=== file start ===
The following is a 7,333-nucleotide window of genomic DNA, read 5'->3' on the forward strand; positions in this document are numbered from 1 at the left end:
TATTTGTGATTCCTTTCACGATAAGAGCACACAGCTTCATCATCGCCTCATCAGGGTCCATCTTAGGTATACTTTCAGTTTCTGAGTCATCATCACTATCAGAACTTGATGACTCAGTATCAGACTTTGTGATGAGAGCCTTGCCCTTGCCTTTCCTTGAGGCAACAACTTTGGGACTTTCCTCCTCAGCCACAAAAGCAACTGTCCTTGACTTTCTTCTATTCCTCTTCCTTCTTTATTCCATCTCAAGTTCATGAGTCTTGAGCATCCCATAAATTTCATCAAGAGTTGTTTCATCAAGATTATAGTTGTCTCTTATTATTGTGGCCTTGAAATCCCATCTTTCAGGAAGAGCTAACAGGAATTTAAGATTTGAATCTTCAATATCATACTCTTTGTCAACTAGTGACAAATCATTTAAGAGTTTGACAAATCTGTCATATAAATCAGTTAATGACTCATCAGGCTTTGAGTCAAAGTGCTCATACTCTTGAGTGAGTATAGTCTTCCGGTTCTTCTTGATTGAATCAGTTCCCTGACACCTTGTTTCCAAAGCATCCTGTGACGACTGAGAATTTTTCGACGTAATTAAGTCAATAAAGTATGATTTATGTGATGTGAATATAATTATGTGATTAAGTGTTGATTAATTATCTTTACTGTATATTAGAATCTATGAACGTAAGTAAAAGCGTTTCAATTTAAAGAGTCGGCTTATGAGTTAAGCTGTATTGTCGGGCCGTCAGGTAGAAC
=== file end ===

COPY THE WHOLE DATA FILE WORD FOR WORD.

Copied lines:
The following is a 7,333-nucleotide window of genomic DNA, read 5'->3' on the forward strand; positions in this document are numbered from 1 at the left end:
TATTTGTGATTCCTTTCACGATAAGAGCACACAGCTTCATCATCGCCTCATCAGGGTCCATCTTAGGTATACTTTCAGTTTCTGAGTCATCATCACTATCAGAACTTGATGACTCAGTATCAGACTTTGTGATGAGAGCCTTGCCCTTGCCTTTCCTTGAGGCAACAACTTTGGGACTTTCCTCCTCAGCCACAAAAGCAACTGTCCTTGACTTTCTTCTATTCCTCTTCCTTCTTTATTCCATCTCAAGTTCATGAGTCTTGAGCATCCCATAAATTTCATCAAGAGTTGTTTCATCAAGATTATAGTTGTCTCTTATTATTGTGGCCTTGAAATCCCATCTTTCAGGAAGAGCTAACAGGAATTTAAGATTTGAATCTTCAATATCATACTCTTTGTCAACTAGTGACAAATCATTTAAGAGTTTGACAAATCTGTCATATAAATCAGTTAATGACTCATCAGGCTTTGAGTCAAAGTGCTCATACTCTTGAGTGAGTATAGTCTTCCGGTTCTTCTTGATTGAATCAGTTCCCTGACACCTTGTTTCCAAAGCATCCTGTGACGACTGAGAATTTTTCGACGTAATTAAGTCAATAAAGTATGATTTATGTGATGTGAATATAATTATGTGATTAAGTGTTGATTAATTATCTTTACTGTATATTAGAATCTATGAACGTAAGTAAAAGCGTTTCAATTTAAAGAGTCGGCTTATGAGTTAAGCTGTATTGTCGGGCCGTCAGGTAGAAC